Free Mortgage Step Right Up!Definitions Continued:Origination, YSP, and Discount

Extra, Extra, read all about it! We got your free mortgages over here! No cost, no fees all we need is for you to apply and voila. I am sure that you have heard of the infamous no cost mortgage. You know the one that costs you absolutely nothing. Yeah that one. Oh you got one of these before. I am so sorry to hear that.

The truth is there is no such thing as “no cost.” I know surprise surprise. It is quite often that we come across consumers that have been told about the “no cost” mortgage. It could not be any further from the truth. You see the illusion in the trick is that there are third party vendors that are not part of the Mortgage per se that want to be paid. Examples of those professionals would be the appraiser, the title company, the termite guy and the credit vendor to name a few. Ask you mortgage consultant about the “no cost” mortgage and see what they say. 

This blog is not about the “no cost mortgage though. It is a continuance on the series of definitions. Today we will take a look at the different types of ways that your mortgage professional is paid. There are three terms that you will commonly hear:

Origination –  Loan origination is the fee that is charged by the Broker or Banker that you are working with. Commonly, this makes up a portion of the broker or bankers commission. When applying for an FHA mortgage it is common to see 1% origination.

YSP or Yield Spread Premium – yield spread premium is an incentive that the wholesaler pays the broker for delivering a quality loan package and for locking specific rates. In general the higher the rate the higher theYSP. However, today’s market has changed YSP and many times the previous statement no longer holds true. There are several reasons for this but one of the reasons is that investors are afraid of an early pay off. See if they are to offer large incentive to sell higher rates and the rates remain low, there is a likelihood that the consumer would refinance to a lower rate. When the consumer does this early on in the loan it is called an early pay-off. An investor who has paid a large incentive for the higher rate will not have held the investment long enough to recoup the pay out resulting in a loss on the investment. It is common to see incentive be offered at the rates that are selling in the secondary market.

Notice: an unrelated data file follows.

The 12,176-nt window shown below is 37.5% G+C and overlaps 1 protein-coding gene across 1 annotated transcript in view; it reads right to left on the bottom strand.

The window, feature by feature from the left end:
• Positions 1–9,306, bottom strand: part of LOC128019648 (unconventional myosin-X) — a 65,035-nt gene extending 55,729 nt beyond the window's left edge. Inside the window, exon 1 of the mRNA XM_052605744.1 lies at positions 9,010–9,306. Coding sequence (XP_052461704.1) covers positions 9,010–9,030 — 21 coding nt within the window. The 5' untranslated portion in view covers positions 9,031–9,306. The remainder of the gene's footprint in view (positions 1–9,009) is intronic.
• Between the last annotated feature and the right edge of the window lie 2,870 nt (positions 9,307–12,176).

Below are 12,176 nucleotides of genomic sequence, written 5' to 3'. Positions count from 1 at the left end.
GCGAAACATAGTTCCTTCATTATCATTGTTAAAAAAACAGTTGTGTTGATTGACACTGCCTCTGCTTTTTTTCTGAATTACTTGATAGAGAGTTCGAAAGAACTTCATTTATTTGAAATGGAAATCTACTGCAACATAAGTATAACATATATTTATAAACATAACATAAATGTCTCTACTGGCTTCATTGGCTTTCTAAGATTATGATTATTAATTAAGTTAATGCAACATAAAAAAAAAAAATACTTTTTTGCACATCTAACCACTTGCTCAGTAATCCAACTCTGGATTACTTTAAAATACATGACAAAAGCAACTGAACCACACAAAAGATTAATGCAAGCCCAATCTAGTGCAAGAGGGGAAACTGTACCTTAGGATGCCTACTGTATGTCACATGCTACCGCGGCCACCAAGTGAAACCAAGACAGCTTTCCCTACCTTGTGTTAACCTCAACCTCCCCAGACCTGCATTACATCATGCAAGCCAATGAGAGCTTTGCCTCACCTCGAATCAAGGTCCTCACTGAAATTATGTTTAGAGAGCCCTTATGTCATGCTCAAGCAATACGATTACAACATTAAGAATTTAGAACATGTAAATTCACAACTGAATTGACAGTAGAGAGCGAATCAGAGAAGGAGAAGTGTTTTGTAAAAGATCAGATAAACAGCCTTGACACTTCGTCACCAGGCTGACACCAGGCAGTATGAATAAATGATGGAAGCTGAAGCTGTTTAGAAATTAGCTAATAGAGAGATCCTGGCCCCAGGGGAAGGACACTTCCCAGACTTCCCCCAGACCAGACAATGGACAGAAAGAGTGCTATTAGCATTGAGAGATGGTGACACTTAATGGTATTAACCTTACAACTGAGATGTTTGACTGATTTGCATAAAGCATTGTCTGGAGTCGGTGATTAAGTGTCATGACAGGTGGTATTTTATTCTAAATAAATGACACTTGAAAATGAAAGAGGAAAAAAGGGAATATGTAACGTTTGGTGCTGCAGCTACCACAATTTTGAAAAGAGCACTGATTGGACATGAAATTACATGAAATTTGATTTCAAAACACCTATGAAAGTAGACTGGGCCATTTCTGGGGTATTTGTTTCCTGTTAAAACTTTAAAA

Discount – This is the opposite of YSP. Discount is paid to the investor to obtain a lower rate. It is essentially pre-paid interest. If you are willing to pay more money up front to the investor then they are willing to discount the note rate. This process lowers your monthly payment but increases the upfront costs of the loan. Discount will be made payable to the wholesaler that you are obtaining the loan through.

You cannot have discount and YSPon the same loan. However, origination can be seen with both discount and ysp. The broker has a percentage that they make on the loan. Many times that is with a combination of loan origination and ysp. In some cases the math would point to paying all origination for the broker/bankers fee so that the rate is lower and there is no YSP.

How do you know what is right for your loan? Consult your professional but also ask yourself the following question? How long do I see myself in this home and this loan? The answer to that question will help your professional show you the appropriate combination. After all, it is simply mathematical. The numbers never lie and they will tell you what is right and what may not work.

As Always thank you for tuning in.

All the best,



0 Responses to “Free Mortgage Step Right Up!Definitions Continued:Origination, YSP, and Discount”

  1. Leave a Comment

Leave a Reply

Fill in your details below or click an icon to log in: Logo

You are commenting using your account. Log Out /  Change )

Google+ photo

You are commenting using your Google+ account. Log Out /  Change )

Twitter picture

You are commenting using your Twitter account. Log Out /  Change )

Facebook photo

You are commenting using your Facebook account. Log Out /  Change )


Connecting to %s

March 2009
« Feb   Apr »

Follow me on Twitter


%d bloggers like this: